In swimming we would swim different distances maybe 100m or 200m or longer then jump out of the pool run 50m up the other end and jump back in again and swim another however many meters and repeat that a few times.

I also did training getting out of my wetsuit, where I did a lot of open water training with groups or swimming races in Australia and then would practice taking it off as quickly as possible.

After an interval running session on the track of doing 6-8x 1000m, I would then sit straight on the bike for an hr with a very high cadence but a low watt. It extended the training time for endurance but the muscle input was low after the track session, reducing the risk of injury.

11.   Do you think that bike to run sessions are the only brick sessions that triathletes should practice or swim to bike sessions are also important?

I think bike to run sessions are important to extend the training time and to over load the leg muscles. I rarely did swim to bike sessions, but I do think it is sometimes important to practice this when training with wetsuit. Wetsuit is just more complicated in transition and you have undress quickly!

I think both brick sessions are important that you learn to be fast and effective in your transitions.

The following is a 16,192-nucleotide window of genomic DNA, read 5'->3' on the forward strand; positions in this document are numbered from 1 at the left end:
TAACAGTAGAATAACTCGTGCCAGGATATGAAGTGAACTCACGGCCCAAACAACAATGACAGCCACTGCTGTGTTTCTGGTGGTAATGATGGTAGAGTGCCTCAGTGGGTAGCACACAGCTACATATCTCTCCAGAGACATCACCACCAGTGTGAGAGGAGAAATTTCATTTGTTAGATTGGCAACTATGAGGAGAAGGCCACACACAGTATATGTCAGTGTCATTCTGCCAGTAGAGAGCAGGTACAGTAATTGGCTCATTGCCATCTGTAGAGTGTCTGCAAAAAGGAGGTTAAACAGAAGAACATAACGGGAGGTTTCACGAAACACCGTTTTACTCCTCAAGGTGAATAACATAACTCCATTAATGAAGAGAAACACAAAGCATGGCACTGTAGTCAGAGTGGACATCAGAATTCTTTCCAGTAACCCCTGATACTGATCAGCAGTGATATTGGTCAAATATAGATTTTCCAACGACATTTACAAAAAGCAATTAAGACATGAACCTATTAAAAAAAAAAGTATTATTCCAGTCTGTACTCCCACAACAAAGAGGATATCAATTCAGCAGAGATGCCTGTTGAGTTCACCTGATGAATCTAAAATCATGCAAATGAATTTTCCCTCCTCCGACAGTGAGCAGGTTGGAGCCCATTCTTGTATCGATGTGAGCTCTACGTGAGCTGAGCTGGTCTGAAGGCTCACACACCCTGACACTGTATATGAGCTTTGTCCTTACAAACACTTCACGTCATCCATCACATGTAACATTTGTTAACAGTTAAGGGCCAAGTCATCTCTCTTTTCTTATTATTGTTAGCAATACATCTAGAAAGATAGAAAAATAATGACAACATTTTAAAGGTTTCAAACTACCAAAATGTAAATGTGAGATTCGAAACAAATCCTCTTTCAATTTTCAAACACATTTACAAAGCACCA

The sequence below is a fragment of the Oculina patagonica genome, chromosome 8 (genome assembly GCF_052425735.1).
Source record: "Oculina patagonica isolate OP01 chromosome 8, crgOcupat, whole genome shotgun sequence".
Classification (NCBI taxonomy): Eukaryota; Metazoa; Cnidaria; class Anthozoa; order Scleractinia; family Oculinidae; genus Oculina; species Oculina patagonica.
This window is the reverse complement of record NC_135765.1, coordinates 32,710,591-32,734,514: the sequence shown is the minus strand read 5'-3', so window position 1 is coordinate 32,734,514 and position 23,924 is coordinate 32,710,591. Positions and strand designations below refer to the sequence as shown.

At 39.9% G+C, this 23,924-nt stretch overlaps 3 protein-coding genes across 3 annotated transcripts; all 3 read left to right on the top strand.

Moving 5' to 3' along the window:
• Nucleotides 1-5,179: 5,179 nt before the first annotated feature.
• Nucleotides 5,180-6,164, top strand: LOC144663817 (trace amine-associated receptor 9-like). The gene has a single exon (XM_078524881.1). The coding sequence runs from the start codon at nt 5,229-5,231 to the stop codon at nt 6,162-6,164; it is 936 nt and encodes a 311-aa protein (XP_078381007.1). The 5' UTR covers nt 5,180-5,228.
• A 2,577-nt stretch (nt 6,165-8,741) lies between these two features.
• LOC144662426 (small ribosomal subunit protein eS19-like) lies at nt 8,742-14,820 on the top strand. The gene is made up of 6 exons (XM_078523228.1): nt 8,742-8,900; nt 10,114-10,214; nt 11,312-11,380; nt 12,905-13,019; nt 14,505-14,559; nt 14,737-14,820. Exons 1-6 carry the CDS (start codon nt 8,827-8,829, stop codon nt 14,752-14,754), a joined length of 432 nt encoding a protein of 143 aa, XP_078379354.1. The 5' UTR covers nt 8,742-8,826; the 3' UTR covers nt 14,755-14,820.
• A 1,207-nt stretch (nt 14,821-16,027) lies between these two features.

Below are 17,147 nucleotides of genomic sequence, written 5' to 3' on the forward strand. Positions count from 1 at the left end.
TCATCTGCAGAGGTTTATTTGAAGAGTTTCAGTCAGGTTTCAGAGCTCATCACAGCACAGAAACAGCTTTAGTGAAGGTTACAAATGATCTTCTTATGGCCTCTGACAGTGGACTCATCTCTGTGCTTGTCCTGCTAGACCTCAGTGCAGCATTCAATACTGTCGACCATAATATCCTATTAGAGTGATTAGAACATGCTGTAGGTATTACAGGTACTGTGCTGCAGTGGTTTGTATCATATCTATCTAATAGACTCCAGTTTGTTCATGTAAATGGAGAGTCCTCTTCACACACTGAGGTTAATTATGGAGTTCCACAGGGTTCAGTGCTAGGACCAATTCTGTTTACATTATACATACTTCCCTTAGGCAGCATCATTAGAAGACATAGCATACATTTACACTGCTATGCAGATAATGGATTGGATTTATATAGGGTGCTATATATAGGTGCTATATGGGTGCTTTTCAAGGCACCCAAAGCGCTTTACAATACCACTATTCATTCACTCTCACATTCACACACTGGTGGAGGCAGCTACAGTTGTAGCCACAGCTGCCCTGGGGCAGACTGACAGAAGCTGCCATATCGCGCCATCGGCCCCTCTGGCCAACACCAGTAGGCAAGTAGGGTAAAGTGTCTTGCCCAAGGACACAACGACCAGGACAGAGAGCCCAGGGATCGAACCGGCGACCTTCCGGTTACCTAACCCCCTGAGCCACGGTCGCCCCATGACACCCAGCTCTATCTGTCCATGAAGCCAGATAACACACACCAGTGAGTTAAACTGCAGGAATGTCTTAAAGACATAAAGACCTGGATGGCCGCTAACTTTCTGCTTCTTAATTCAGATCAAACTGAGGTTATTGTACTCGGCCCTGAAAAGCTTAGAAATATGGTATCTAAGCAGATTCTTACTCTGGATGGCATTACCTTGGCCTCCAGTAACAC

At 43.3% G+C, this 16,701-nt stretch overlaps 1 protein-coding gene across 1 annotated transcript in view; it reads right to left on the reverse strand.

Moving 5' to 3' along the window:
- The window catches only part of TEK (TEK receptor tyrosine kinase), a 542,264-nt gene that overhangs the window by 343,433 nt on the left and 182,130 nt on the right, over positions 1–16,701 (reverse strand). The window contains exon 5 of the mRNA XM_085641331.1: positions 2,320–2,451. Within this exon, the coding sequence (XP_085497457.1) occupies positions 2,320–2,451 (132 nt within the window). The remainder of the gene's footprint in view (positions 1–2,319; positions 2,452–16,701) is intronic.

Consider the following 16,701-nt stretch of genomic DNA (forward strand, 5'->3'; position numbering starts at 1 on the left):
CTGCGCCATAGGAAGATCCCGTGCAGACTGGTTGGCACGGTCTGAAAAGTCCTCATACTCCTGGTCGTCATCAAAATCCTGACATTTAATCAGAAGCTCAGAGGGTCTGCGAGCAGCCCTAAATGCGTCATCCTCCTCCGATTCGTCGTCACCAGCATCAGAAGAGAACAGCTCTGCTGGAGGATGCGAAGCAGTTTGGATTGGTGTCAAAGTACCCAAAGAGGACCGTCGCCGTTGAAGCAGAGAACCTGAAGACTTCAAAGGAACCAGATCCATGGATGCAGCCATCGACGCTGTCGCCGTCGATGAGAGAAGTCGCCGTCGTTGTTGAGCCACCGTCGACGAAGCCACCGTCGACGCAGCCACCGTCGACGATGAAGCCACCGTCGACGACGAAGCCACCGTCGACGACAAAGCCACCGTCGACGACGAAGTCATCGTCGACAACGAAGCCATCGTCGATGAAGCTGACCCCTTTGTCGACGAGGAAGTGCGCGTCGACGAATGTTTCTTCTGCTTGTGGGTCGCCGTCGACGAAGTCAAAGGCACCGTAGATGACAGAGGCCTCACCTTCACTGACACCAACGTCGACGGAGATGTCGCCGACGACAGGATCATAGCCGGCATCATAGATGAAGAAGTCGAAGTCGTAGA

12.   Could you give us some secrets that could help our readers to become better triathletes? e.g what are the key training sessions for an Olympic distance triathlete (interval training, long distance sessions, hill reps ) ? What kind of equipment can offer an advantage (gps at the run, watt counter at the bike)

A power meter is very helpful on the bike. I always trained with wattage to be accurate and not waist time. GPS on the run helps to guide distance and time, it is also a very accurate way of training, however I never had this. I used pulse and my husband measured distances quite often on his bike and I ran for a certain time. If you test a lot of lactate then pulse is quite accurate. If you know your physiological training parameters from tests then these training objects can be very good.

Do regular performance tests that you can see that the training is correct what you are doing. Make sure that the endurance, intensity ratios in each discipline are correct that you are able to see a performance increase in each discipline.